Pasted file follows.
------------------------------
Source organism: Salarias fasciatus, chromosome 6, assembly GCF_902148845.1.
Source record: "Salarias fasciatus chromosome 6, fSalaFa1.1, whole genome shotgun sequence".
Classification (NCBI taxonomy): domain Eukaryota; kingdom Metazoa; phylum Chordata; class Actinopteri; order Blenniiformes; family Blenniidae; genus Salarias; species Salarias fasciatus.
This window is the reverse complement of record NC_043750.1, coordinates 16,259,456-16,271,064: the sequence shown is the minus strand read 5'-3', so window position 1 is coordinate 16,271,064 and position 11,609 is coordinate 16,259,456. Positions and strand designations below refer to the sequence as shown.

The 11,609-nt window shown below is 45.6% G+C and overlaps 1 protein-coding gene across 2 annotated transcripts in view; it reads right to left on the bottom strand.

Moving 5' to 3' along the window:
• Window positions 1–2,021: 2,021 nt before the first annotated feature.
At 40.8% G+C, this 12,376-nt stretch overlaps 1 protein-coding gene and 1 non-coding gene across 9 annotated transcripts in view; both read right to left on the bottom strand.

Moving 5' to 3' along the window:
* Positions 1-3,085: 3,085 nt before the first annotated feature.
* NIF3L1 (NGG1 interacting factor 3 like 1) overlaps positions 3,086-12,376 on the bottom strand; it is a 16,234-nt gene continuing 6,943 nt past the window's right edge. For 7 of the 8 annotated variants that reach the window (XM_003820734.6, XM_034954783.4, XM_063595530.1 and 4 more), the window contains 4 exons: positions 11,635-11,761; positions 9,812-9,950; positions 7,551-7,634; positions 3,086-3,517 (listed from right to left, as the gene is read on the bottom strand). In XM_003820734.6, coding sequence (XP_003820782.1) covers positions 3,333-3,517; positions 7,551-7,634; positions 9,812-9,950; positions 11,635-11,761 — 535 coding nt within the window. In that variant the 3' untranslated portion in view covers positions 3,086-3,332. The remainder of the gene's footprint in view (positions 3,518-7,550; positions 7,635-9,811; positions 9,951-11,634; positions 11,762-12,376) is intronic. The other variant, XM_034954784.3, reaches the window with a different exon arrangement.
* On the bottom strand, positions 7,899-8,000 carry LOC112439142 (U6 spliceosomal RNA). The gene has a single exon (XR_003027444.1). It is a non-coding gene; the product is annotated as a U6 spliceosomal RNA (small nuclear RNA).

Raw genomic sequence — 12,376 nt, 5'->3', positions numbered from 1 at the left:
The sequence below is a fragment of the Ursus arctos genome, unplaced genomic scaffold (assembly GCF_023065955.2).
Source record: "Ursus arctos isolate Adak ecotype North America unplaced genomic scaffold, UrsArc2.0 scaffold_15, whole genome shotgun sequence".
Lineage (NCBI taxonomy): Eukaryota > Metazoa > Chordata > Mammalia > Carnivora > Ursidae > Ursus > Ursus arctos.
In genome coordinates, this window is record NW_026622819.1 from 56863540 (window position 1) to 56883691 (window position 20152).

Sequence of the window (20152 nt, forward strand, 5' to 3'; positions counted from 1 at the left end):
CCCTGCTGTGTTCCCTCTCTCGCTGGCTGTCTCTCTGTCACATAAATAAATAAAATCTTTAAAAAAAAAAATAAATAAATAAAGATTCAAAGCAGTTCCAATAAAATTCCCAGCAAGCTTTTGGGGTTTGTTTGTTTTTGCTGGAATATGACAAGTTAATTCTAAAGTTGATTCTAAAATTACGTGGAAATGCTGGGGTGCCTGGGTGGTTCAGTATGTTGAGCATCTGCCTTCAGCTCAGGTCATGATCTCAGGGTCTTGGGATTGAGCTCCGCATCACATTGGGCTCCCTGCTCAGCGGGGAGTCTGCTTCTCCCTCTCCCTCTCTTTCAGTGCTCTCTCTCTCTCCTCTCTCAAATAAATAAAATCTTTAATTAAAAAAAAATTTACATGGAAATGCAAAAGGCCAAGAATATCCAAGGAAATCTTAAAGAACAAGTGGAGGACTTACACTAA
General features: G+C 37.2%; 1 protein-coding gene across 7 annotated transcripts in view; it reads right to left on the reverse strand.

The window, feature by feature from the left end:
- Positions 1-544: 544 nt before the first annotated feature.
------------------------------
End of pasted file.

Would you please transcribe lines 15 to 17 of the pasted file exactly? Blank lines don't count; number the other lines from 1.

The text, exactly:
Source record: "Ursus arctos isolate Adak ecotype North America unplaced genomic scaffold, UrsArc2.0 scaffold_15, whole genome shotgun sequence".
Lineage (NCBI taxonomy): Eukaryota > Metazoa > Chordata > Mammalia > Carnivora > Ursidae > Ursus > Ursus arctos.
In genome coordinates, this window is record NW_026622819.1 from 56863540 (window position 1) to 56883691 (window position 20152).